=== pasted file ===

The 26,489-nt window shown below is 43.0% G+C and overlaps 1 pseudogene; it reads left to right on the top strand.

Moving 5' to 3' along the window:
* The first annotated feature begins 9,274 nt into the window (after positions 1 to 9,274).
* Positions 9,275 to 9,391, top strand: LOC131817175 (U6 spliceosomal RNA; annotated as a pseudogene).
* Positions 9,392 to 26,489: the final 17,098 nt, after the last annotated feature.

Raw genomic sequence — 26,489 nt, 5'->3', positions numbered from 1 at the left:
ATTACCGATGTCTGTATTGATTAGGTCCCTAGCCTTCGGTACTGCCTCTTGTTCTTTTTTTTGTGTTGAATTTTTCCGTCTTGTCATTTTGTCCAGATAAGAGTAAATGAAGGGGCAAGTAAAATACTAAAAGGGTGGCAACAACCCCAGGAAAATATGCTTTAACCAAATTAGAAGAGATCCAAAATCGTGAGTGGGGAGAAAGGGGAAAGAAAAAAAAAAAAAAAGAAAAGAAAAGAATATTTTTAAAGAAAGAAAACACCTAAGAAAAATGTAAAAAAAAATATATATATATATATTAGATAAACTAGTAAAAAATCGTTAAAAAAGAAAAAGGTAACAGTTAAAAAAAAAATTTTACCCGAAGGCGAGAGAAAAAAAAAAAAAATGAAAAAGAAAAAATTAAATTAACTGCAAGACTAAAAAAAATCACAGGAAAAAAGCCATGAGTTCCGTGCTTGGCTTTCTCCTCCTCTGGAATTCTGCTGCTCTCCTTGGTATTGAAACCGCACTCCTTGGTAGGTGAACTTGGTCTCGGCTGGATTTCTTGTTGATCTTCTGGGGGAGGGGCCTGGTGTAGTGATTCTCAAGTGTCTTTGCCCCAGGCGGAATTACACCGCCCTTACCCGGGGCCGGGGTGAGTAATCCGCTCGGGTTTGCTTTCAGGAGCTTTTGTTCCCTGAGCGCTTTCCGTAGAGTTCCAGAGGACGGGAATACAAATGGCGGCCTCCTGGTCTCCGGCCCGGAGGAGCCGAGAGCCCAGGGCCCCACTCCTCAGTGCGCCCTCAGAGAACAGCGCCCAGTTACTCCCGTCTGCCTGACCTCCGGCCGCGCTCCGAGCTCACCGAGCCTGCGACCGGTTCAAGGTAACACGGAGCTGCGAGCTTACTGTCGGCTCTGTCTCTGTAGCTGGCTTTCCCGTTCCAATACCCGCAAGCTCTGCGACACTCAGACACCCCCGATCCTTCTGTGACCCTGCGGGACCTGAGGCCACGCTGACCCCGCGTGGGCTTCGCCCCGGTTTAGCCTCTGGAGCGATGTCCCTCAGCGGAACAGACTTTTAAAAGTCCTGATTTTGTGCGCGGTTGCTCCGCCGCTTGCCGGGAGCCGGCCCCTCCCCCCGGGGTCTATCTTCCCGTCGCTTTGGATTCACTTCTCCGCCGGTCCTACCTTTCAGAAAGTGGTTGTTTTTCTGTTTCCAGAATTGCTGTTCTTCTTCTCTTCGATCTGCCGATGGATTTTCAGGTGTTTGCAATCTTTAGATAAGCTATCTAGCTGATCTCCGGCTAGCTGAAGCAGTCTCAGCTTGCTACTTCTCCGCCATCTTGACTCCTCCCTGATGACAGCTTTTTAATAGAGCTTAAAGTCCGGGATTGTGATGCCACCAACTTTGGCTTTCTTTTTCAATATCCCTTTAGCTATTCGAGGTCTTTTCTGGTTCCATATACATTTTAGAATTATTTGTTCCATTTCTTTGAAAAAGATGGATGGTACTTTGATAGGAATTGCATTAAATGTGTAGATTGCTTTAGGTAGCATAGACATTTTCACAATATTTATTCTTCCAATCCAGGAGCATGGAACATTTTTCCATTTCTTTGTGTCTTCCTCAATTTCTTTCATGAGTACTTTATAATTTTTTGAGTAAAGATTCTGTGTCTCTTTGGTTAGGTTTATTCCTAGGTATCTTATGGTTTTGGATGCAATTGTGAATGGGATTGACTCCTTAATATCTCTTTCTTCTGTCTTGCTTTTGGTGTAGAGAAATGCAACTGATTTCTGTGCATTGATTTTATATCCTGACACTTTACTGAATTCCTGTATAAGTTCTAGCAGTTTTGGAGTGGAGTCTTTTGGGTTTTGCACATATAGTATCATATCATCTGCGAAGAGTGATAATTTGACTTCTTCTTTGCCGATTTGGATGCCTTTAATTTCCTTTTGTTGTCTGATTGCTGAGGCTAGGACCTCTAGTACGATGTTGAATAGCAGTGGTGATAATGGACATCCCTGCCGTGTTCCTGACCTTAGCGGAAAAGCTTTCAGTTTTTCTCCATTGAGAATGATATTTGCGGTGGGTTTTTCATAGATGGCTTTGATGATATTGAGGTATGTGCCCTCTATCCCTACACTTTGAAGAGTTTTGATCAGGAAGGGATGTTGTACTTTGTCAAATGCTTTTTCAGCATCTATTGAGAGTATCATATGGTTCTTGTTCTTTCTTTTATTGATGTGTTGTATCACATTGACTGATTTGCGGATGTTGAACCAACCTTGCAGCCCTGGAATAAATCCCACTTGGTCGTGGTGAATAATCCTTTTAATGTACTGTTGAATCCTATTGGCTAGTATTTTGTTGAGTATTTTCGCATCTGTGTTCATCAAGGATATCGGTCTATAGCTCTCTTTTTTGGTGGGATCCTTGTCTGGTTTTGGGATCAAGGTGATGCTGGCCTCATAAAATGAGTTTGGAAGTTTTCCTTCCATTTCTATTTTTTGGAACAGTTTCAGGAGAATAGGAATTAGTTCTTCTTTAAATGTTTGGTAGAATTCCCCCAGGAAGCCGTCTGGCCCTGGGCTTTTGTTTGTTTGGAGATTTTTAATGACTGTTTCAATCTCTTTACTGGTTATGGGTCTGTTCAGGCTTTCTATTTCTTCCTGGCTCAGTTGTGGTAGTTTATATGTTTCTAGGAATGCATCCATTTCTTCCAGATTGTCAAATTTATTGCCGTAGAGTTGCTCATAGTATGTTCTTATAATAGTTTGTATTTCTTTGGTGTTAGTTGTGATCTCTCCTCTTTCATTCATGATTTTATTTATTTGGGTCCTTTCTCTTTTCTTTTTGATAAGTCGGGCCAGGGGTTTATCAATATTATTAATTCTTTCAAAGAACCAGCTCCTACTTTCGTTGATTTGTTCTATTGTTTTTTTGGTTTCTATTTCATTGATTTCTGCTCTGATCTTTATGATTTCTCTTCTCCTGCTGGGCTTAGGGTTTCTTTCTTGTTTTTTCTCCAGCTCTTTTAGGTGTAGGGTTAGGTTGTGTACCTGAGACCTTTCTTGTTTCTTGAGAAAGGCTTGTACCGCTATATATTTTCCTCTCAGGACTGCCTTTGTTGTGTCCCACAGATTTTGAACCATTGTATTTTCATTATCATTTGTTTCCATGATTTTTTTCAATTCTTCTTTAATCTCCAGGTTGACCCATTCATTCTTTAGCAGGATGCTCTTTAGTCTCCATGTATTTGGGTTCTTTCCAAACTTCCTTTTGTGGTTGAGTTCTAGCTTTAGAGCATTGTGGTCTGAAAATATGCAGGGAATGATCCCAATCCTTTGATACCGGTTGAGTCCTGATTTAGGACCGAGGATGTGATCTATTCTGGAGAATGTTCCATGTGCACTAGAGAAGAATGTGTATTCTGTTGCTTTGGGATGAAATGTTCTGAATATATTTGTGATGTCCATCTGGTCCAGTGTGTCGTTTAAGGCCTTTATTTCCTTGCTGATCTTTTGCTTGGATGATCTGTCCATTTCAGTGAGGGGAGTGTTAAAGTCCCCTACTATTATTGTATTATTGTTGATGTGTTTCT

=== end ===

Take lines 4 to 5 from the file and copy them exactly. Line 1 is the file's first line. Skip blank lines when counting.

* Positions 9,275 to 9,391, top strand: LOC131817175 (U6 spliceosomal RNA; annotated as a pseudogene).
* Positions 9,392 to 26,489: the final 17,098 nt, after the last annotated feature.